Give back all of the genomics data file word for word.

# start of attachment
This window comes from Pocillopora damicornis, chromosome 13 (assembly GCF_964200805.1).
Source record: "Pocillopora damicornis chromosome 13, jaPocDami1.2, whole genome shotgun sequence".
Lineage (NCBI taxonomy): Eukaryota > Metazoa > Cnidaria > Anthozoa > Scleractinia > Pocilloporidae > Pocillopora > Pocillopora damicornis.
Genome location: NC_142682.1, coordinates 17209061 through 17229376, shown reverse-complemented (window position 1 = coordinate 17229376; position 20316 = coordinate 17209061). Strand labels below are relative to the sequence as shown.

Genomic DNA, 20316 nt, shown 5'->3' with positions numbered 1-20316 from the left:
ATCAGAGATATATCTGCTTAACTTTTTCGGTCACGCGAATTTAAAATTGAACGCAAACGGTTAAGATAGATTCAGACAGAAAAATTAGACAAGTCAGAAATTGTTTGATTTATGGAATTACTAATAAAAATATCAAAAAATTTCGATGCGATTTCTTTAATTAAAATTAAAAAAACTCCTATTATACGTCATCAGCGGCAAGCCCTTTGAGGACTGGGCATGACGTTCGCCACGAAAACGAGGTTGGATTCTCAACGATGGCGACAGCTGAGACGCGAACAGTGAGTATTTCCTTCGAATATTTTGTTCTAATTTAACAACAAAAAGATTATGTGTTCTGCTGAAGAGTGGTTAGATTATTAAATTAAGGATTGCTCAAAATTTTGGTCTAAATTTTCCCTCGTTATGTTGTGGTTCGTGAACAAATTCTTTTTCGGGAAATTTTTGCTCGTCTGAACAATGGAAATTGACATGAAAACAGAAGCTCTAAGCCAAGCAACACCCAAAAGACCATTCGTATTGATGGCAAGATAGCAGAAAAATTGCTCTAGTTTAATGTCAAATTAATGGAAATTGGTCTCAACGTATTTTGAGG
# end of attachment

This window comes from Pocillopora damicornis, chromosome 13 (assembly GCF_964200805.1).
Source record: "Pocillopora damicornis chromosome 13, jaPocDami1.2, whole genome shotgun sequence".
Lineage (NCBI taxonomy): Eukaryota > Metazoa > Cnidaria > Anthozoa > Scleractinia > Pocilloporidae > Pocillopora > Pocillopora damicornis.
Genome location: NC_142682.1, coordinates 17209061 through 17229376, shown reverse-complemented (window position 1 = coordinate 17229376; position 20316 = coordinate 17209061). Strand labels below are relative to the sequence as shown.

Genomic DNA, 20316 nt, shown 5'->3' with positions numbered 1-20316 from the left:
ATCAGAGATATATCTGCTTAACTTTTTCGGTCACGCGAATTTAAAATTGAACGCAAACGGTTAAGATAGATTCAGACAGAAAAATTAGACAAGTCAGAAATTGTTTGATTTATGGAATTACTAATAAAAATATCAAAAAATTTCGATGCGATTTCTTTAATTAAAATTAAAAAAACTCCTATTATACGTCATCAGCGGCAAGCCCTTTGAGGACTGGGCATGACGTTCGCCACGAAAACGAGGTTGGATTCTCAACGATGGCGACAGCTGAGACGCGAACAGTGAGTATTTCCTTCGAATATTTTGTTCTAATTTAACAACAAAAAGATTATGTGTTCTGCTGAAGAGTGGTTAGATTATTAAATTAAGGATTGCTCAAAATTTTGGTCTAAATTTTCCCTCGTTATGTTGTGGTTCGTGAACAAATTCTTTTTCGGGAAATTTTTGCTCGTCTGAACAATGGAAATTGACATGAAAACAGAAGCTCTAAGCCAAGCAACACCCAAAAGACCATTCGTATTGATGGCAAGATAGCAGAAAAATTGCTCTAGTTTAATGTCAAATTAATGGAAATTGGTCTCAACGTATTTTGAGG